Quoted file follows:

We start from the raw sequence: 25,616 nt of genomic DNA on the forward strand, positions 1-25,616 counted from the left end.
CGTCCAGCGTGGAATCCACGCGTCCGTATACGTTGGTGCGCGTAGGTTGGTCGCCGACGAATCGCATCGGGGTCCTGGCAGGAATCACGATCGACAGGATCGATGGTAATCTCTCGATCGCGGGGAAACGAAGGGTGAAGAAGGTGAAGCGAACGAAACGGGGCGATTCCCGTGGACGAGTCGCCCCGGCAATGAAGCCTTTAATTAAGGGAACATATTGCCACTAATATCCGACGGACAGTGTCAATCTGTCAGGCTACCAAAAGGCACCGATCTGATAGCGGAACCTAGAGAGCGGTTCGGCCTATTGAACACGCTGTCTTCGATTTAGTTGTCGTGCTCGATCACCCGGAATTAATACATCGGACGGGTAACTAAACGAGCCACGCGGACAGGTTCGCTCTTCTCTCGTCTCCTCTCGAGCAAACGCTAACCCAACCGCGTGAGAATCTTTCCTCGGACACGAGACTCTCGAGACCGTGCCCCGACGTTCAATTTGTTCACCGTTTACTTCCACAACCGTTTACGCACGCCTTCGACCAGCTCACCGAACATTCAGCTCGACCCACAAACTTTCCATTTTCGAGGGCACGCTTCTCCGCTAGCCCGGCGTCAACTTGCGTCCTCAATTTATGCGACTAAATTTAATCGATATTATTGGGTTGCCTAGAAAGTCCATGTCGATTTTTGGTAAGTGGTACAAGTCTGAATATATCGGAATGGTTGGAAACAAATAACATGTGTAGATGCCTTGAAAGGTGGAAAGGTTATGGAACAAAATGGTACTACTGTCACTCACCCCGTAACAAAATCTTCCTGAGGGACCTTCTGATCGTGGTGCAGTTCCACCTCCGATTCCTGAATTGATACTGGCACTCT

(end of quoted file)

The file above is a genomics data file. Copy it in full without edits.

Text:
We start from the raw sequence: 25,616 nt of genomic DNA on the forward strand, positions 1-25,616 counted from the left end.
CGTCCAGCGTGGAATCCACGCGTCCGTATACGTTGGTGCGCGTAGGTTGGTCGCCGACGAATCGCATCGGGGTCCTGGCAGGAATCACGATCGACAGGATCGATGGTAATCTCTCGATCGCGGGGAAACGAAGGGTGAAGAAGGTGAAGCGAACGAAACGGGGCGATTCCCGTGGACGAGTCGCCCCGGCAATGAAGCCTTTAATTAAGGGAACATATTGCCACTAATATCCGACGGACAGTGTCAATCTGTCAGGCTACCAAAAGGCACCGATCTGATAGCGGAACCTAGAGAGCGGTTCGGCCTATTGAACACGCTGTCTTCGATTTAGTTGTCGTGCTCGATCACCCGGAATTAATACATCGGACGGGTAACTAAACGAGCCACGCGGACAGGTTCGCTCTTCTCTCGTCTCCTCTCGAGCAAACGCTAACCCAACCGCGTGAGAATCTTTCCTCGGACACGAGACTCTCGAGACCGTGCCCCGACGTTCAATTTGTTCACCGTTTACTTCCACAACCGTTTACGCACGCCTTCGACCAGCTCACCGAACATTCAGCTCGACCCACAAACTTTCCATTTTCGAGGGCACGCTTCTCCGCTAGCCCGGCGTCAACTTGCGTCCTCAATTTATGCGACTAAATTTAATCGATATTATTGGGTTGCCTAGAAAGTCCATGTCGATTTTTGGTAAGTGGTACAAGTCTGAATATATCGGAATGGTTGGAAACAAATAACATGTGTAGATGCCTTGAAAGGTGGAAAGGTTATGGAACAAAATGGTACTACTGTCACTCACCCCGTAACAAAATCTTCCTGAGGGACCTTCTGATCGTGGTGCAGTTCCACCTCCGATTCCTGAATTGATACTGGCACTCT